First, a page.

When copies of Ambassador Karl Eikenberry’s classified cables showed up on the web site of the New York Times Monday night, the timing of the leak surely seemed suspicious. The controversial memos appeared just as two high-profile events were set to take place later in the week—one a conference in London to discuss Afghanistan’s future, and the second President Obama’s first State of the Union address where the US mission in Afghanistan is sure to figure in.
The memos, sent to Secretary of State Hillary Clinton as the administration formulated its Afghanistan strategy, were first described by the Times in general terms last November. Back then, the disclosure of Eikenberry’s dissent was just the latest leak from administration factions that were apparently competing for influence in the Afghanistan debate. According to the latest Times story, the complete memos were ultimately provided by an “American official” who believed Eikenberry’s grim assessment “was important for the historical record.”
That explanation, said Alexander Thier, the director of the US Institute of Peace’s Afghanistan and Pakistan program, doesn’t wash. “They want it to be part of the public record because of what motivation?” The leaker, he said, certainly wasn’t doing Eikenberry any favors. “There’s no question that whatever the motivation of the leaker or leakers they would have had to understand that this would have a damaging impact on Eikenberry’s ability to affectively fulfill his duties.”
Writing on Foreign Policy‘s web site today, Peter Feaver, a former National Security Council staffer during the Bush administration, said the leak indicated that the “the internal debate over Afghanistan is ongoing” and pointed to “serious problems within” Obama’s “national security team.”
Marvin Weinbaum, a scholar at the Middle East Institute and a former Afghanistan and Pakistan analyst in the State Department’s intelligence division, told me the disclosure of Eikenberry’s cables comes at a particularly “unfortunate” time for the Obama administration and provides more ammo to critics of his war strategy. “Right now we sort of thought we got past that debate and that we were on to the question of could we implement what we set out to do,” he said. “This just reopens the wounds from back in October and November when this debate was being had within the White House.”
Eikenberry’s memos expressed grave misgivings with components of the strategy Obama has now implemented. Among his chief concerns was that a large infusion of US troops would only make the Afghans dependent on American assistance. Outlining his case against a surge for Clinton, he said he feared this move would “deepen the military involvement in a mission that most agree cannot be won solely by military means” and “run counter to our strategic purposes of Afghanizing and civilianizing government functions here.” The troop escalation, he wrote, would result in making “it difficult, if not impossible, to bring our people home on a reasonable timetable.” The Obama administration, he added, had overestimated the ability of Afghanistan’s security forces to take the lead in securing their country by 2013. (In a hearing after Obama unveiled his strategy, Eikenberry said his reservations had been resolved and he was “100 percent” on board with the plan.)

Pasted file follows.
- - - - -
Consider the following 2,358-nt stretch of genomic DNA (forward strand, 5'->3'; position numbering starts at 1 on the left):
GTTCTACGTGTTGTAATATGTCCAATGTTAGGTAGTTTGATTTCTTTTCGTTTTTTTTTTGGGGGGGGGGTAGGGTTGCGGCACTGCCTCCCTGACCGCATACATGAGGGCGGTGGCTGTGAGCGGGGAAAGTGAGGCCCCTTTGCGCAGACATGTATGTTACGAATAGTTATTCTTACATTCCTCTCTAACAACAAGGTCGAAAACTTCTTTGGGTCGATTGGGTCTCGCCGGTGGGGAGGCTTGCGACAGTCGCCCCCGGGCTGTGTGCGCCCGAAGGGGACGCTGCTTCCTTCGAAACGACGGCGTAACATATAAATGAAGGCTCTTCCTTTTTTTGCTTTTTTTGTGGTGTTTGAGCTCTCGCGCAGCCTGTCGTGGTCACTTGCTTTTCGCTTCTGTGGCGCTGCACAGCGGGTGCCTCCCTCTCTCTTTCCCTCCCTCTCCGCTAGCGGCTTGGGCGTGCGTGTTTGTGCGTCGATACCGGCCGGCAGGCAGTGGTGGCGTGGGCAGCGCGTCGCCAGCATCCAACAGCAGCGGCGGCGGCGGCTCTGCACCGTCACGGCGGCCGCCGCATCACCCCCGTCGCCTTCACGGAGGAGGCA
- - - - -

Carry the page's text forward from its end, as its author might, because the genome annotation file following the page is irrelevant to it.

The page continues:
The ambassador was blunt about the main impediment to achieving the administration’s objectives: “President Karzai is not an adequate strategic partner.”
The proposed counterinsurgency strategy assumes an Afghan political leadership that is both able to take responsibility and to exert sovereignty in the furtherance of our goal) a secure, peaceful, minimally self-sufficient Afghanistan hardened against transnational terrorist groups. Yet Karzai continues to shun responsibility for any sovereign burden, whether defense, governance or development. He and much of his circle do not want the U.S. to leave and are only too happy to see us invest further. They assume we covet their territory for a never-ending ‘war on terror’ and for military bases to use against surrounding powers.
In Eikenberry’s judgement, “sending more combat forces will only strengthen his misconceptions about why we are here. Before any troop announcement, we should first have a high-level dialogue with Karzai and his new government to explain our goals and obtain agreement on what we expect from them. Even with such an understanding, it strains credulity to expect Karzai to change fundamentally this late in his life and in our relationship.”
Weinbaum said he was unclear on the purpose the leak was intended to serve, but believed it was damaging both to the Obama administration’s agenda and to the fragile relationship between Eikenberry and Karzai. “Just from the substance of his concerns, it says that the reason for our being there can be held hostage to the mal-administration, the venality, if you will, of the Karzai government.” He added, “Given Karzai’s personality, where he thinks that everybody is working against him, this is just so much meat for that… In no way can this be conceived as being constructive.”
Thier said: “The impact is damaging for Ambassador Eikenberry and his relationship to President Karzai and overall, possibly more broadly for US-Afghan relations depending on how these comments are seen.”
Speaking to reporters in Istanbul on Tuesday, Karzai responded, albeit obliquely, to Eikenberry’s criticisms. “If partnership means submission to the American will, then, of course, it’s not going to be the case,” he said. “But if partnership means cooperation between two sovereign countries, one of course very poor and the other very rich… then we are partners.”
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